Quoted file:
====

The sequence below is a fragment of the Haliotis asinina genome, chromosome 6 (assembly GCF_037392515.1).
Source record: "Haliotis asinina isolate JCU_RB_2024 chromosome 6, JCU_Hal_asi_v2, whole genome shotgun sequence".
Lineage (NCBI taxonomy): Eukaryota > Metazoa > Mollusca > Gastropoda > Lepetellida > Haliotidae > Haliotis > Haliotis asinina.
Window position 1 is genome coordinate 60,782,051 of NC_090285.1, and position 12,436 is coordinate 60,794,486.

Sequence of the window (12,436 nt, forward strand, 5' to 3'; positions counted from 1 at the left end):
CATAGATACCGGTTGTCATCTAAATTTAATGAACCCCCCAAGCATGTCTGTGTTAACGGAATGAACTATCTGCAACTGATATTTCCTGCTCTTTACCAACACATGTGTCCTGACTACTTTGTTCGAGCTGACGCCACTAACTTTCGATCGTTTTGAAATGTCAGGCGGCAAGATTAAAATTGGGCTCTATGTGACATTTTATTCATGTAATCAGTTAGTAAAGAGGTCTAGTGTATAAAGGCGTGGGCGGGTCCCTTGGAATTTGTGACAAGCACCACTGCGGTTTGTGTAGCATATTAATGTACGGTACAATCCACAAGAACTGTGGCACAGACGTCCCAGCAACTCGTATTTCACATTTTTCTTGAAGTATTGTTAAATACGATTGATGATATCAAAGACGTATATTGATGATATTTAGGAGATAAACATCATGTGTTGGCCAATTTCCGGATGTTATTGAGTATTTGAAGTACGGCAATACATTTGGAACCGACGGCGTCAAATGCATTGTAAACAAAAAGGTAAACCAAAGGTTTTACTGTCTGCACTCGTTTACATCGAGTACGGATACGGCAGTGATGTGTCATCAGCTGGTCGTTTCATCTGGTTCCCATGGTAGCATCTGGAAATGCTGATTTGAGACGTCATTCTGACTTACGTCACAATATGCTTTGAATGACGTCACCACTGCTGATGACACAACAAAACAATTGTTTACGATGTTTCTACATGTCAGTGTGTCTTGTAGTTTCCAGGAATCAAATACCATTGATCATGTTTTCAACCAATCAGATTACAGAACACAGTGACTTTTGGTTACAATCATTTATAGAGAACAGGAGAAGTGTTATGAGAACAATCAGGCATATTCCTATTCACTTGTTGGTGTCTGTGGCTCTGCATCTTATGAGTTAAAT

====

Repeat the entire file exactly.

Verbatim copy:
The sequence below is a fragment of the Haliotis asinina genome, chromosome 6 (assembly GCF_037392515.1).
Source record: "Haliotis asinina isolate JCU_RB_2024 chromosome 6, JCU_Hal_asi_v2, whole genome shotgun sequence".
Lineage (NCBI taxonomy): Eukaryota > Metazoa > Mollusca > Gastropoda > Lepetellida > Haliotidae > Haliotis > Haliotis asinina.
Window position 1 is genome coordinate 60,782,051 of NC_090285.1, and position 12,436 is coordinate 60,794,486.

Sequence of the window (12,436 nt, forward strand, 5' to 3'; positions counted from 1 at the left end):
CATAGATACCGGTTGTCATCTAAATTTAATGAACCCCCCAAGCATGTCTGTGTTAACGGAATGAACTATCTGCAACTGATATTTCCTGCTCTTTACCAACACATGTGTCCTGACTACTTTGTTCGAGCTGACGCCACTAACTTTCGATCGTTTTGAAATGTCAGGCGGCAAGATTAAAATTGGGCTCTATGTGACATTTTATTCATGTAATCAGTTAGTAAAGAGGTCTAGTGTATAAAGGCGTGGGCGGGTCCCTTGGAATTTGTGACAAGCACCACTGCGGTTTGTGTAGCATATTAATGTACGGTACAATCCACAAGAACTGTGGCACAGACGTCCCAGCAACTCGTATTTCACATTTTTCTTGAAGTATTGTTAAATACGATTGATGATATCAAAGACGTATATTGATGATATTTAGGAGATAAACATCATGTGTTGGCCAATTTCCGGATGTTATTGAGTATTTGAAGTACGGCAATACATTTGGAACCGACGGCGTCAAATGCATTGTAAACAAAAAGGTAAACCAAAGGTTTTACTGTCTGCACTCGTTTACATCGAGTACGGATACGGCAGTGATGTGTCATCAGCTGGTCGTTTCATCTGGTTCCCATGGTAGCATCTGGAAATGCTGATTTGAGACGTCATTCTGACTTACGTCACAATATGCTTTGAATGACGTCACCACTGCTGATGACACAACAAAACAATTGTTTACGATGTTTCTACATGTCAGTGTGTCTTGTAGTTTCCAGGAATCAAATACCATTGATCATGTTTTCAACCAATCAGATTACAGAACACAGTGACTTTTGGTTACAATCATTTATAGAGAACAGGAGAAGTGTTATGAGAACAATCAGGCATATTCCTATTCACTTGTTGGTGTCTGTGGCTCTGCATCTTATGAGTTAAAT